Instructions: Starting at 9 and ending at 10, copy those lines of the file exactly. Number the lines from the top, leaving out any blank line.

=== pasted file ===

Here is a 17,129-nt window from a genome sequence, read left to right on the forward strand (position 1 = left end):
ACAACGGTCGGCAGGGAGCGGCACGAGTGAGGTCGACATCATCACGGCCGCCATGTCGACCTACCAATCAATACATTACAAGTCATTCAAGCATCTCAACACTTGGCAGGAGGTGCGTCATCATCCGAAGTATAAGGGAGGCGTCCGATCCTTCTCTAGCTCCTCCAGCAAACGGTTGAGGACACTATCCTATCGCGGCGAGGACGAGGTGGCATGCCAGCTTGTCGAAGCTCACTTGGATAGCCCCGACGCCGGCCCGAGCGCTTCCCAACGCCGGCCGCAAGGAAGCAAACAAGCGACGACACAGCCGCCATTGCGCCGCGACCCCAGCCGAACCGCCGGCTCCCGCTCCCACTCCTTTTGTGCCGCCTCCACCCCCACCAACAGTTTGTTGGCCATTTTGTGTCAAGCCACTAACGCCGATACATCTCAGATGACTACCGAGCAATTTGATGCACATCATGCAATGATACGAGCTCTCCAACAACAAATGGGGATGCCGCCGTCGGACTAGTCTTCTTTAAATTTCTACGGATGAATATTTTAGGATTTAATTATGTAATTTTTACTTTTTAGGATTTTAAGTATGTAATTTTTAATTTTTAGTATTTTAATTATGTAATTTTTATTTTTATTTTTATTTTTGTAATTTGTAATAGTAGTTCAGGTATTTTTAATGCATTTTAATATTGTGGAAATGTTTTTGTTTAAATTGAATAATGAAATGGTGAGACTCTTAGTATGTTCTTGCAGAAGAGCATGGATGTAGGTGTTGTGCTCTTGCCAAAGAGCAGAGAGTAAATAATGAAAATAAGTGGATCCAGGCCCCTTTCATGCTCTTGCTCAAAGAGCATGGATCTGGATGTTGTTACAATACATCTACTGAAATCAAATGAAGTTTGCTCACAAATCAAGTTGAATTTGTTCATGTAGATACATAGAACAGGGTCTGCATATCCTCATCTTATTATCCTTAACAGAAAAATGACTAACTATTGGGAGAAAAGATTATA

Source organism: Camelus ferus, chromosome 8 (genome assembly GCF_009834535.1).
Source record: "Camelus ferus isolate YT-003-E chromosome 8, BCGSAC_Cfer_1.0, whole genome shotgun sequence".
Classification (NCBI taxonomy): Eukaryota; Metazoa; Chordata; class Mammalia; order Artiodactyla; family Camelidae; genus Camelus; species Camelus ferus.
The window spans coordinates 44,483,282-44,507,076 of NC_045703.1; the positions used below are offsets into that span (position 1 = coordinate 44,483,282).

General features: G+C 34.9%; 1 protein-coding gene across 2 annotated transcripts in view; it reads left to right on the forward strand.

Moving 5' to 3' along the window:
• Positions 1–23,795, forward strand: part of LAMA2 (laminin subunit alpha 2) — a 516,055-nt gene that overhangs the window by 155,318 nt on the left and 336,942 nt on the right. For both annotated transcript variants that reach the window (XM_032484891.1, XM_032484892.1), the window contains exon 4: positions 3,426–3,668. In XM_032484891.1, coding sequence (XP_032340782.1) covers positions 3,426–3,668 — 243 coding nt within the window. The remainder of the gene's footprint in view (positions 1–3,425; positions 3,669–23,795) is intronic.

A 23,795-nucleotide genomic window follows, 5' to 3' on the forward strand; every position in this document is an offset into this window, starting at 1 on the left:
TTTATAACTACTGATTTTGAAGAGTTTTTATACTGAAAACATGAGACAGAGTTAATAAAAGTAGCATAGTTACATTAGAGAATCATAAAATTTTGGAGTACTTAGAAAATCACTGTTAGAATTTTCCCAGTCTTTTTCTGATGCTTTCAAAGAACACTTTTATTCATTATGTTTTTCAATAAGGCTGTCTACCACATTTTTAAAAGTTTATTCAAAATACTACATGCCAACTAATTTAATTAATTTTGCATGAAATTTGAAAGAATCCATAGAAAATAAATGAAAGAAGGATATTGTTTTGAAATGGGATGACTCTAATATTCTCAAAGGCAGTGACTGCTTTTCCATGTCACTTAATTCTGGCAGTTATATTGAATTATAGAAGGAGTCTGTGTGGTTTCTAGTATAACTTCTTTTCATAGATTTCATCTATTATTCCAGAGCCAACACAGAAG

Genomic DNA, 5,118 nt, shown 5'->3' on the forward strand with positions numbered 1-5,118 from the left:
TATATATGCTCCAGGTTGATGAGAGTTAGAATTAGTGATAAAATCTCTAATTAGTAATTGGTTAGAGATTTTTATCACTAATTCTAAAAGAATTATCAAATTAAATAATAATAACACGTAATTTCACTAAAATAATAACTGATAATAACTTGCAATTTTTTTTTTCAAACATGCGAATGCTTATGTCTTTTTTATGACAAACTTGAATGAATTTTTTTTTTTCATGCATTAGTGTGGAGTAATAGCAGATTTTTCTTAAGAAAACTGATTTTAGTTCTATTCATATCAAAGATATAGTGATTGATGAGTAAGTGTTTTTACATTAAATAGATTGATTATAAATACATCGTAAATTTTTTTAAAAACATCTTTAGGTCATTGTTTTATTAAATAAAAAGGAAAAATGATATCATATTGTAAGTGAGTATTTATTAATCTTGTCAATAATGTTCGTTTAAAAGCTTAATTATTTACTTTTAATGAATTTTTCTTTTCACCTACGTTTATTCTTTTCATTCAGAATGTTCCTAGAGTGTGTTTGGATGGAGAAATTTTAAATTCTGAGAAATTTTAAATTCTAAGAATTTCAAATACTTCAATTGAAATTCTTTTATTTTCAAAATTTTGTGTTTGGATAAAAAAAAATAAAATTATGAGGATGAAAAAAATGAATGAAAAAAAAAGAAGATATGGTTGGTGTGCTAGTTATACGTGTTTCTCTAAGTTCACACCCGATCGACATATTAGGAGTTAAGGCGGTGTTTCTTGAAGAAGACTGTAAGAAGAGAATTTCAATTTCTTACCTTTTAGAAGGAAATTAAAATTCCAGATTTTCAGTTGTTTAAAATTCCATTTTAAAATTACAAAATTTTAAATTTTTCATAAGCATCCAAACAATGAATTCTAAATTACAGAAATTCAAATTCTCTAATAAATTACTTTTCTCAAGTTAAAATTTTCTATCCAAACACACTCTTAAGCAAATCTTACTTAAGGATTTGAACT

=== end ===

• Positions 1–23,795, forward strand: part of LAMA2 (laminin subunit alpha 2) — a 516,055-nt gene that overhangs the window by 155,318 nt on the left and 336,942 nt on the right. For both annotated transcript variants that reach the window (XM_032484891.1, XM_032484892.1), the window contains exon 4: positions 3,426–3,668. In XM_032484891.1, coding sequence (XP_032340782.1) covers positions 3,426–3,668 — 243 coding nt within the window. The remainder of the gene's footprint in view (positions 1–3,425; positions 3,669–23,795) is intronic.

A 23,795-nucleotide genomic window follows, 5' to 3' on the forward strand; every position in this document is an offset into this window, starting at 1 on the left: